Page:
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'Spider-Man' fall caused by human error, union says

From Jason Kessler, CNN
The Broadway musical "Spider-Man: Turn Off the Dark" has been beset by cast injuries and technical problems.
The Broadway musical "Spider-Man: Turn Off the Dark" has been beset by cast injuries and technical problems.
  • Director Julie Taymor calls fall "heartbreaking"
  • Wednesday's matinee performance has been postponed, a spokesman says
  • Performer Christopher Tierney is listed in serious condition after fall

New York (CNN) -- The fall that seriously injured an actor in the stage musical "Spider-Man: Turn Off the Dark" was caused by human error, an actors' union said Wednesday.

The "Spider-Man" company met Tuesday with officials from the union, the Actors Equity Association, and members of Occupational Safety and Health Administration and the New York State Department of Labor.

The union said after consulting with OSHA and the labor agency, it concluded that the fall was caused by human error.

The union did not give any details but said it worked with the other agencies to develop a safety plan to address the issue.

Christopher Tierney, 31, is listed in serious condition, said Bellevue Hospital spokesman Steven Bohlen.

Jonathan Dealwis, a tourist from New Zealand who was in the audience, said Tierney fell "about 6 meters," or about 20 feet, Monday night.

'Spider-Man' a 'trainwreck,' critic says
'Spider-Man' musical mishap
  • Broadway Shows
  • Musicals
  • Theater

Reeve Carney is the actor who plays Spider-Man, but nine people perform Spider-Man's stunts when the character is masked, according to show spokesman Jaron Caldwell.

Dealwis said the accident happened near the end of the show.

"Spider-Man was on a bridge, and Mary Jane was dangling from it," Dealwis said. "I think he was meant to sort of swoop over there, but he just fell off. ... The harness, you could see it just flick off his back and fly backward."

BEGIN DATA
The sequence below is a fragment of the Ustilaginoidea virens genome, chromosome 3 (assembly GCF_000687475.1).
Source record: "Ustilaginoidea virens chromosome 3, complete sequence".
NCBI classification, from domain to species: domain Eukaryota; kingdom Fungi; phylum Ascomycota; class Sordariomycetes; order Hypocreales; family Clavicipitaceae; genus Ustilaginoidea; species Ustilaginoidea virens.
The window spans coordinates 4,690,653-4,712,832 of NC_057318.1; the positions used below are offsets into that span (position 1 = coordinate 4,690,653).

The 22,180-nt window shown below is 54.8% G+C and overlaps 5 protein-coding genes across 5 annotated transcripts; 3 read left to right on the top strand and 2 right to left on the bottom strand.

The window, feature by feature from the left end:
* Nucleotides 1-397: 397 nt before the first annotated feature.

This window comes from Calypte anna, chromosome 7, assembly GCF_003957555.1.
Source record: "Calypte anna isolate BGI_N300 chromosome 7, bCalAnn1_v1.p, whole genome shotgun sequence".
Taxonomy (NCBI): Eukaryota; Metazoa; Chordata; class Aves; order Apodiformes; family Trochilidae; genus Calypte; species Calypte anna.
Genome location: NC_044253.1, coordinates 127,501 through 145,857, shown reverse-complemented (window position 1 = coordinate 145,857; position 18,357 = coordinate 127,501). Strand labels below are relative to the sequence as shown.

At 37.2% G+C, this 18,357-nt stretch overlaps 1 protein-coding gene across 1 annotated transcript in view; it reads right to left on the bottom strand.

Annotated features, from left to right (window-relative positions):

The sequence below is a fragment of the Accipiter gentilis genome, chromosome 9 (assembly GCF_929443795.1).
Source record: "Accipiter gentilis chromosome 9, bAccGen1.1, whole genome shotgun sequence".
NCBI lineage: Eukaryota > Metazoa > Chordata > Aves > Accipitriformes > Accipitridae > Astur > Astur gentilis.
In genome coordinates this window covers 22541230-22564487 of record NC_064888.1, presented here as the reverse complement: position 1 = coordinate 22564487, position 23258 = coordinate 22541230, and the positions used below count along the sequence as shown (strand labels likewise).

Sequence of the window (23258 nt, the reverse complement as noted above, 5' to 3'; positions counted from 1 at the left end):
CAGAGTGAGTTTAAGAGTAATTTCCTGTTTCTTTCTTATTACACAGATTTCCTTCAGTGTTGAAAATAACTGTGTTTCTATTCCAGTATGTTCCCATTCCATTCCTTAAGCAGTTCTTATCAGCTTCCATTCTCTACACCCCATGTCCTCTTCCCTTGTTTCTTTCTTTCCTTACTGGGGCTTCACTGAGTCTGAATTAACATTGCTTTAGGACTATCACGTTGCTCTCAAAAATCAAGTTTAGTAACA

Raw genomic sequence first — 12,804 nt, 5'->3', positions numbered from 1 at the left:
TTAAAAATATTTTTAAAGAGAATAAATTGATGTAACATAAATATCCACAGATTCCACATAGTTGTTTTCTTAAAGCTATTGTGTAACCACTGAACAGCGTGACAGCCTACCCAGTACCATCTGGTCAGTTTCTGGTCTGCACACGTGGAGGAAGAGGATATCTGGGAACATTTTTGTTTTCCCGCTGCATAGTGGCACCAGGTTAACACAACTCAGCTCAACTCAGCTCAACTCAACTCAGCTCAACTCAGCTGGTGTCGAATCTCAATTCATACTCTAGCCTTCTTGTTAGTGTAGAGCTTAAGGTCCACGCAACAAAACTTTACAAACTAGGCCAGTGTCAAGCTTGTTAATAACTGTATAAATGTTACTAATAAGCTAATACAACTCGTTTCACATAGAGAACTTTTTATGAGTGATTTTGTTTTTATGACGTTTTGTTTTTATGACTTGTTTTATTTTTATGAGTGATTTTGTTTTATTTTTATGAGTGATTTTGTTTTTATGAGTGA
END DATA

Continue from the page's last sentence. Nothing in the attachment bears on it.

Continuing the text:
Afterward, Dealwis said, "It just went black, and the producer came on and said we're going to pause for a moment. You could hear Mary Jane weeping."

A producer then came out and said the show was over, Dealwis said.

Dealwis said the performer was wheeled away in a neck brace and was alert when he was taken to Bellevue Hospital.

Rick Miramontez, another show spokesman, issued a statement confirming the performer fell from a platform and the show was stopped.

"All signs were good as he was taken to the hospital for observation," Miramontez said.

Wednesday's matinee performance was postponed after the incident, Miramontez said, but all subsequent performances will proceed as scheduled.

Show director Julie Taymor said the accident was "obviously heartbreaking for our entire team and, of course, to me personally."

"I am so thankful that Chris is going to be all right and is in great spirits," Taymor said in a statement Tuesday. "Nothing is more important than the safety of our 'Spider-Man' family, and we'll continue to do everything in our power to protect the cast and crew."

The show, with music and lyrics by U2's Bono and The Edge, is the most expensive in Broadway history, but the production has been beset by cast injuries and technical problems.

CNN's John Roberts, Ethel Bass and Logan Burruss contributed to this report.